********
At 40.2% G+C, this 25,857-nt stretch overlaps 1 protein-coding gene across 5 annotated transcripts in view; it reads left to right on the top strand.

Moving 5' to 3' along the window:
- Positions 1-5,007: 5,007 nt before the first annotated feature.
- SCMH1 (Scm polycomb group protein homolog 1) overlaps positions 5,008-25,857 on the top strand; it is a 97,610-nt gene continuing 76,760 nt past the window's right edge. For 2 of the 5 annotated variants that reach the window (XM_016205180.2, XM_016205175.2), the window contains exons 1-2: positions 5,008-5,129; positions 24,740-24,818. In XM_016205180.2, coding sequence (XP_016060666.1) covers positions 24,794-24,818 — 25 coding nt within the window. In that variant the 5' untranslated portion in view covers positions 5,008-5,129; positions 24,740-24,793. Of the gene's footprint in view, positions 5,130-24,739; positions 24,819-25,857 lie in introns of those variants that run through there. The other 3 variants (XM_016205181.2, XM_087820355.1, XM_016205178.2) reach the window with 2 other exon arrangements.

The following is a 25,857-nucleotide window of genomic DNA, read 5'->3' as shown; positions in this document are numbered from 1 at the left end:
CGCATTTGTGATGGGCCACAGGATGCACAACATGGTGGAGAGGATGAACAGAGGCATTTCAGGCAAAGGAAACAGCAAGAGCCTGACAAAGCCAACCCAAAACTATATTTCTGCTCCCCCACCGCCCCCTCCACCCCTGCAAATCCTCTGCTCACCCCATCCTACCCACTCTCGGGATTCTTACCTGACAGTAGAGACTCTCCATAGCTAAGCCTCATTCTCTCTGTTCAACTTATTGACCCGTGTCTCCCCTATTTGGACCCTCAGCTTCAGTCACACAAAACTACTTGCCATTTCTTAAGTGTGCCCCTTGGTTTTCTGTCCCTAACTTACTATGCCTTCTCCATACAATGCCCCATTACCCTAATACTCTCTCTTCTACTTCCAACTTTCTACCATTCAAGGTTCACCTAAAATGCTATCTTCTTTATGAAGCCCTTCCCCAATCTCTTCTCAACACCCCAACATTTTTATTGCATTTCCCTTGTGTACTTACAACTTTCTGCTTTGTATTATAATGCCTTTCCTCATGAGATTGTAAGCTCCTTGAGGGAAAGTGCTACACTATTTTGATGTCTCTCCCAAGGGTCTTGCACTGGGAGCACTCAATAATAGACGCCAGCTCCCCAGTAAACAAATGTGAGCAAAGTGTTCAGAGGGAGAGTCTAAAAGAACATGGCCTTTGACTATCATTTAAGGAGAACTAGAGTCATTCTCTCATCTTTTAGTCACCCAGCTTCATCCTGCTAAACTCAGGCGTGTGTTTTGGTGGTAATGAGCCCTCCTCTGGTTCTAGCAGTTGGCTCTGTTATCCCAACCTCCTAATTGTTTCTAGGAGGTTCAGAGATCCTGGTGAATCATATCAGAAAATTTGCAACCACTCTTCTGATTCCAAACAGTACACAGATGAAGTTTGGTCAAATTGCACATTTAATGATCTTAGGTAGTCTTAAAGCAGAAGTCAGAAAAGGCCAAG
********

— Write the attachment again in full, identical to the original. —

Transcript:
At 40.2% G+C, this 25,857-nt stretch overlaps 1 protein-coding gene across 5 annotated transcripts in view; it reads left to right on the top strand.

Moving 5' to 3' along the window:
- Positions 1-5,007: 5,007 nt before the first annotated feature.
- SCMH1 (Scm polycomb group protein homolog 1) overlaps positions 5,008-25,857 on the top strand; it is a 97,610-nt gene continuing 76,760 nt past the window's right edge. For 2 of the 5 annotated variants that reach the window (XM_016205180.2, XM_016205175.2), the window contains exons 1-2: positions 5,008-5,129; positions 24,740-24,818. In XM_016205180.2, coding sequence (XP_016060666.1) covers positions 24,794-24,818 — 25 coding nt within the window. In that variant the 5' untranslated portion in view covers positions 5,008-5,129; positions 24,740-24,793. Of the gene's footprint in view, positions 5,130-24,739; positions 24,819-25,857 lie in introns of those variants that run through there. The other 3 variants (XM_016205181.2, XM_087820355.1, XM_016205178.2) reach the window with 2 other exon arrangements.

The following is a 25,857-nucleotide window of genomic DNA, read 5'->3' as shown; positions in this document are numbered from 1 at the left end:
CGCATTTGTGATGGGCCACAGGATGCACAACATGGTGGAGAGGATGAACAGAGGCATTTCAGGCAAAGGAAACAGCAAGAGCCTGACAAAGCCAACCCAAAACTATATTTCTGCTCCCCCACCGCCCCCTCCACCCCTGCAAATCCTCTGCTCACCCCATCCTACCCACTCTCGGGATTCTTACCTGACAGTAGAGACTCTCCATAGCTAAGCCTCATTCTCTCTGTTCAACTTATTGACCCGTGTCTCCCCTATTTGGACCCTCAGCTTCAGTCACACAAAACTACTTGCCATTTCTTAAGTGTGCCCCTTGGTTTTCTGTCCCTAACTTACTATGCCTTCTCCATACAATGCCCCATTACCCTAATACTCTCTCTTCTACTTCCAACTTTCTACCATTCAAGGTTCACCTAAAATGCTATCTTCTTTATGAAGCCCTTCCCCAATCTCTTCTCAACACCCCAACATTTTTATTGCATTTCCCTTGTGTACTTACAACTTTCTGCTTTGTATTATAATGCCTTTCCTCATGAGATTGTAAGCTCCTTGAGGGAAAGTGCTACACTATTTTGATGTCTCTCCCAAGGGTCTTGCACTGGGAGCACTCAATAATAGACGCCAGCTCCCCAGTAAACAAATGTGAGCAAAGTGTTCAGAGGGAGAGTCTAAAAGAACATGGCCTTTGACTATCATTTAAGGAGAACTAGAGTCATTCTCTCATCTTTTAGTCACCCAGCTTCATCCTGCTAAACTCAGGCGTGTGTTTTGGTGGTAATGAGCCCTCCTCTGGTTCTAGCAGTTGGCTCTGTTATCCCAACCTCCTAATTGTTTCTAGGAGGTTCAGAGATCCTGGTGAATCATATCAGAAAATTTGCAACCACTCTTCTGATTCCAAACAGTACACAGATGAAGTTTGGTCAAATTGCACATTTAATGATCTTAGGTAGTCTTAAAGCAGAAGTCAGAAAAGGCCAAG